How to Repair and Seal Expansions Joints in Concrete
Concrete expansion joints are cuts in concrete slabs that go completely through the slab to the base material. Expansion joints can also be the joints between walls and concrete slabs. The purpose of an expansion joint is to allow the concrete slab to expand and contract with temperature changes…without cracking the slab.
Concrete expansion joints must be sealed with a flexible sealant or an expansion joint strip, to prevent water from penetrating the joint and deteriorating the sub base. As with any concrete repair, proper attention to joint preparation is essential to achieving a successful result.
Expansion joints should be swept out to ensure that any pebbles, dirt or loose debris are removed.
If oil or grease are present, a concrete cleaner should be used so that a strong bond can be made between the sealant and the edges of the joint. Before applying a sealant, the joint must be completely dry.
The best option for sealing horizontal expansion joints is a polyurethane sealer. A polyurethane sealant is a highly fluid and flexible sealant that will stretch up to 800 percent without failing. This allows for ground movement and expansion and contraction from temperature change.
For joints over 1/4 inch, Backer Rod, which is a foam rope, should be placed in the expansion joint before applying the sealant. The Backer Rod should be pressed into the joint allowing a sealant depth of between 1/8 inch and 1/2 inch.
Polyurethane sealants work best when they are bonded only to the inside edges of the crack or joint.
Always wear eye protection and waterproof gloves when working with polyurethane sealants, and work in a well-ventilated area.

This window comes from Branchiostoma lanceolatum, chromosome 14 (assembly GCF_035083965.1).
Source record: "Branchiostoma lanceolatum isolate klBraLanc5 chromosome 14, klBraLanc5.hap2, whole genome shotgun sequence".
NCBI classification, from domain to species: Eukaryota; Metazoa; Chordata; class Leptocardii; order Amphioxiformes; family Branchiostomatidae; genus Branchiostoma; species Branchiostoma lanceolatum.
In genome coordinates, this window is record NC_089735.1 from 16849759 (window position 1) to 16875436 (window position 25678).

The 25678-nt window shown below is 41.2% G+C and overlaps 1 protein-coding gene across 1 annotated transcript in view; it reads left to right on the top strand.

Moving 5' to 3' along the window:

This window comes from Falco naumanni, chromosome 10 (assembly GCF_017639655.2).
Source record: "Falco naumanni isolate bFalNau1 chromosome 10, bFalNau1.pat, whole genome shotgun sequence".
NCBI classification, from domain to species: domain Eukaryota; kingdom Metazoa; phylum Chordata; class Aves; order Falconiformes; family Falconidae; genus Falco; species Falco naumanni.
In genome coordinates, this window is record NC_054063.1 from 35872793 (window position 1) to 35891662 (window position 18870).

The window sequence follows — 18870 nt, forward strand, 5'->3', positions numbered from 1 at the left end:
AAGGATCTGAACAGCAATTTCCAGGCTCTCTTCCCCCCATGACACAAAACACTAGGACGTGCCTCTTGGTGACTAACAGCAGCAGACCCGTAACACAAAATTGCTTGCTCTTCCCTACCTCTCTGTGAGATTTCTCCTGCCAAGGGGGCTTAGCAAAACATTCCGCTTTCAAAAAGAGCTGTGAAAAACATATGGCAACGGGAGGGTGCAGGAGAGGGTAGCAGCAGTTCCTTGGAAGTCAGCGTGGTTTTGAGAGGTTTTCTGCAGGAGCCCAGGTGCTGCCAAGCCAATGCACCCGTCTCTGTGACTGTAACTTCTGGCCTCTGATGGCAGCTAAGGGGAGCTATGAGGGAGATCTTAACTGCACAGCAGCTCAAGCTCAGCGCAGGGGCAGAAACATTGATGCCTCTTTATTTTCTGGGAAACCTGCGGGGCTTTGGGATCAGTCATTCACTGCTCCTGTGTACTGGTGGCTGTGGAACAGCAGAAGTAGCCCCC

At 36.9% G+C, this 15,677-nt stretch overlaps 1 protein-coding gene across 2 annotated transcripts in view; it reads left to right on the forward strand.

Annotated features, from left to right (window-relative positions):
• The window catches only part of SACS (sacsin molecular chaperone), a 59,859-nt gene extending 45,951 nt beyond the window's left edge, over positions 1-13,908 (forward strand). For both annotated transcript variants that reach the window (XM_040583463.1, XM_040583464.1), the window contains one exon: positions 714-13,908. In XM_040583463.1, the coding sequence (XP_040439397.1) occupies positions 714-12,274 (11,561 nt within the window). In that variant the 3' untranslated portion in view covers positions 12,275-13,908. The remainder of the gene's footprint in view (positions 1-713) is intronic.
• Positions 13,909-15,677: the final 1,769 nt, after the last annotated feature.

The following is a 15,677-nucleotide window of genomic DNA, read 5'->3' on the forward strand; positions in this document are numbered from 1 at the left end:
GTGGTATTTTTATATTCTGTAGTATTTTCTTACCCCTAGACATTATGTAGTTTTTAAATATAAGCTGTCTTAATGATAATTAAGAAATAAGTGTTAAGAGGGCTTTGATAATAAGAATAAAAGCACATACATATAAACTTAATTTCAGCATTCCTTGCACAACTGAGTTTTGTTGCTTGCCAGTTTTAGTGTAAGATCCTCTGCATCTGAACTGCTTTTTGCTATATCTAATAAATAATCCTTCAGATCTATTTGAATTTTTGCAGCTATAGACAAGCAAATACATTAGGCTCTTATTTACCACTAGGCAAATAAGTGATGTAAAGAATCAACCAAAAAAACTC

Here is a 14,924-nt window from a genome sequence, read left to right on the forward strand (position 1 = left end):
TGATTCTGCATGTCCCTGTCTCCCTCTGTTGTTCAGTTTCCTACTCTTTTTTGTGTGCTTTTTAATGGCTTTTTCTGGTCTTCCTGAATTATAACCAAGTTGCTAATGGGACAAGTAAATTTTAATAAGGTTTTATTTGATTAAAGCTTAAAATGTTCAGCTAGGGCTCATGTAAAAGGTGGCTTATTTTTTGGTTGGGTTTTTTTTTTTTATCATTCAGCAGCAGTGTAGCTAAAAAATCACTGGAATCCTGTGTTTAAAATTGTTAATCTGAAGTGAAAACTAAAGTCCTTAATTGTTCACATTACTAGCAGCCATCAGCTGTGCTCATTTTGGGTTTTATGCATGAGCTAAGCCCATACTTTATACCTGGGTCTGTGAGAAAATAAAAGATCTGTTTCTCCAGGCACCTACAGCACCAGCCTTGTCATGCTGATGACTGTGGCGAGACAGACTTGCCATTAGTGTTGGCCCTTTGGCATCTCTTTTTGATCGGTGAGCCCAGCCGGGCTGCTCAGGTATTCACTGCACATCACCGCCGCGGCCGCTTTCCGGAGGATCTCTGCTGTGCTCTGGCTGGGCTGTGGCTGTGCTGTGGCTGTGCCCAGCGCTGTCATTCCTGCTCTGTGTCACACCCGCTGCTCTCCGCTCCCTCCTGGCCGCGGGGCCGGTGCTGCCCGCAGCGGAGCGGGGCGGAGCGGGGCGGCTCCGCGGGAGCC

To apply a polyurethane sealant, first cut the tip of the nozzle at an angle with a utility knife, matching the width of the crack, and insert the tube into a standard caulk gun.
Move the nozzle slowly along the length of the joint, allowing the sealant to settle. The sealant is highly fluid and may require an additional application. This should be done immediately so that the two applications will mend into each other. No additional tooling is necessary.
A polyurethane sealant will be tack-free in two hours and will dry to a smooth gray finish. Excess sealant should be cleaned up immediately with a commercial solvent or a citrus based cleaner.
Polyurethane Sealants are temperature sensitive and should not be used when temperatures are below 50 degrees.
For vertical expansion joints in concrete, masonry or stucco walls, the best option for joints over 1/4 inch wide is a non-sag polyurethane sealant.
A non-sag polyurethane sealant is a multi-purpose, permanently flexible sealant that seals and waterproofs vertical joints. For joints over 1/2 inch, Backer Rod should be placed in the joint before applying the sealant. The Backer Rod should be pressed into the joint, allowing a sealant depth of between 1/8 inch and 1/2 inch.
To apply a non-sag polyurethane sealant, first cut the tip of the nozzle at an angle with a utility knife, matching the width of the crack, and insert the tube into a standard caulk gun. Move the nozzle slowly along the length of the joint, pressing the sealant into the joint. The tip of the nozzle can be used to smooth the sealant.